Commit 60244d24 authored by Matthieu Schaller's avatar Matthieu Schaller
Browse files

Added P2L kernel to the FMM document and script to generate them

parent e48aaf16
......@@ -179,26 +179,35 @@ the other kernels:
a_x(\mathbf{x}_a) &= G\sum_{\mathbf{m}}^p \mathsf{M}_{\mathbf{m}} \mathsf{D}_{\mathbf{m}+\left(1,0,0\right)}(\mathbf{R}).
\label{eq:fmm:M2P}
\end{align}
A traditional tree-code uses solely that kernel to obtain the forces
from the multipoles (or often just monopoles, i.e. setting $p=0$ throughout)
to the particles.\\
All the kernels (Eqs.~\ref{eq:fmm:P2M}-\ref{eq:fmm:M2P}) are rather
straightforward to evaluate as they are only made of additions and
multiplications (provided $\mathsf{D}$ can be evaluated quickly),
which are extremely efficient instructions on modern architectures
(see Appendix \ref{sec:pot_derivatives} for the full
expressions). However, the fully expanded sums can lead to rather
large and prone to typo expressions. To avoid any mishaps, we use a
\texttt{python} script to generate C code in which all the sums are
unrolled and correct by construction. In \swift, we implemented the
kernels up to order $p=5$, as it proved to be accurate enough for our
purpose, but this could be extended to higher order easily. This
implies storing $56$ numbers per cell for each $\textsf{M}$ and
$\textsf{F}$ plus three numbers for the location of the centre of
mass. For leaf-cells with large numbers of particles, as in \swift,
this is a small memory overhead. One further small improvement
consists in choosing $\mathbf{z}_A$ to be the centre of mass of cell
$A$ rather than its geometrical centre. The first order multipoles
A traditional tree-code uses solely that kernel to obtain the forces from
the multipoles (or often just monopoles, i.e. setting $p=0$ throughout) to
the particles. Similarly, the field tensor of a cell can receive the
contribution from a single particle at a distance $\mathbf{R} \equiv
\mathbf{z}_A - \mathbf{x}_b$ via the P2L kernel:
\begin{equation}
\mathsf{F}_{\mathbf{n}}(\mathbf{z}_A) = G m_b
\mathsf{D}_{\mathbf{n}}(\mathbf{R}).
\label{eq:fmm:P2L}
\end{equation}
The M2P and P2L kernels can be used to speed up the calculations
involving only as single particle. All the kernels
(Eqs.~\ref{eq:fmm:P2M}-\ref{eq:fmm:P2L}) are rather straightforward to
evaluate as they are only made of additions and multiplications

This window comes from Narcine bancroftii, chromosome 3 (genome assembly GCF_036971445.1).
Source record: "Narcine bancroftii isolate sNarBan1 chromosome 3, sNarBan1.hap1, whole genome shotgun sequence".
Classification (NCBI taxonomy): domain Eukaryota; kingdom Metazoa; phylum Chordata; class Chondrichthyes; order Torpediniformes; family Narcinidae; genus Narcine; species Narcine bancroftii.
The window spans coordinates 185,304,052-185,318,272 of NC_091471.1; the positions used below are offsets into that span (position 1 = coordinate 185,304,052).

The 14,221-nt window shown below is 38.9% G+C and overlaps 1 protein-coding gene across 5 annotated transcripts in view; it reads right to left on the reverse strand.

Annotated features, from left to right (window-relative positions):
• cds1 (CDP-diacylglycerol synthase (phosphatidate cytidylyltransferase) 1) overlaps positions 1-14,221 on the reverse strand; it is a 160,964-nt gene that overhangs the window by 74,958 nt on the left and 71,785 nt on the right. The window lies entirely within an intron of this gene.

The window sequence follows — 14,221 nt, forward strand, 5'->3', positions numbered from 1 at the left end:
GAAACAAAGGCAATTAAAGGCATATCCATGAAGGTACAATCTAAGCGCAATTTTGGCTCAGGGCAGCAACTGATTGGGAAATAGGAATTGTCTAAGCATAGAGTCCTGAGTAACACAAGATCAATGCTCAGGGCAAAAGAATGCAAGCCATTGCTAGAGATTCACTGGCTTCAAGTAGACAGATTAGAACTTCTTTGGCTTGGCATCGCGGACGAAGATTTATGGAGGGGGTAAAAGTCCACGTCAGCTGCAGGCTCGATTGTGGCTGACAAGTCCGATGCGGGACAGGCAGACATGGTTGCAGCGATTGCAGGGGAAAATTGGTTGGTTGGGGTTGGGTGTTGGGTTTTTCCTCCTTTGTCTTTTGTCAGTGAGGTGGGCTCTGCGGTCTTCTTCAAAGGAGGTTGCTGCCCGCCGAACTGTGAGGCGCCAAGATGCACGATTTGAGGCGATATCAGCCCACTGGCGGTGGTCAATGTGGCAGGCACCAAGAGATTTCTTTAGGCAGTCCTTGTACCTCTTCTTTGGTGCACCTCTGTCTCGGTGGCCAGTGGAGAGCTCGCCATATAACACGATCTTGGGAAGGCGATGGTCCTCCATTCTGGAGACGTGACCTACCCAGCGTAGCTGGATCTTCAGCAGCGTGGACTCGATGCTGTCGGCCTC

(provided $\mathsf{D}$ can be evaluated quickly), which are extremely
efficient instructions on modern architectures (see Appendix
\ref{sec:pot_derivatives} for the full expressions). However, the
fully expanded sums can lead to rather large and prone to typo
expressions. To avoid any mishaps, we use a \texttt{python} script to
generate C code in which all the sums are unrolled and correct by
construction. In \swift, we implemented the kernels up to order $p=5$,
as it proved to be accurate enough for our purpose, but this could be
extended to higher order easily. This implies storing $56$ numbers per
cell for each $\textsf{M}$ and $\textsf{F}$ plus three numbers for the
location of the centre of mass. For leaf-cells with large numbers of
particles, as in \swift, this is a small memory overhead. One further
small improvement consists in choosing $\mathbf{z}_A$ to be the centre
of mass of cell $A$ rather than its geometrical centre. The first
order multipoles
($\mathsf{M}_{100},\mathsf{M}_{010},\mathsf{M}_{001}$) then vanish by
construction. This allows us to simplify some of the expressions and
helps reduce, albeit by a small fraction, the memory footprint of the
......
......@@ -240,7 +240,10 @@ print("-------------------------------------------------\n")
if order > 0:
print("#if SELF_GRAVITY_MULTIPOLE_ORDER > %d" % (order - 1))
print("/* Shift %s order terms (1st order mpole (all 0) commented out) */" % ordinal(order))
print(
"/* Shift %s order terms (1st order mpole (all 0) commented out) */"
% ordinal(order)
)
# Create all the terms relevent for this order
for i in range(order + 1):
......@@ -324,6 +327,26 @@ if order > 0:
print("#endif")
print("")
print("-------------------------------------------------")
print("gravity_P2L():")
print("-------------------------------------------------\n")
if order > 0:
print("#if SELF_GRAVITY_MULTIPOLE_ORDER > %d\n" % (order - 1))
# Loop over LHS order
for i in range(order + 1):
for j in range(order + 1):
for k in range(order + 1):
if i + j + k == order:
print("l_b->F_%d%d%d += m * D_%d%d%d;" % (i, j, k, i, j, k))
if order > 0:
print("#endif")
print("")
print("-------------------------------------------------")
......
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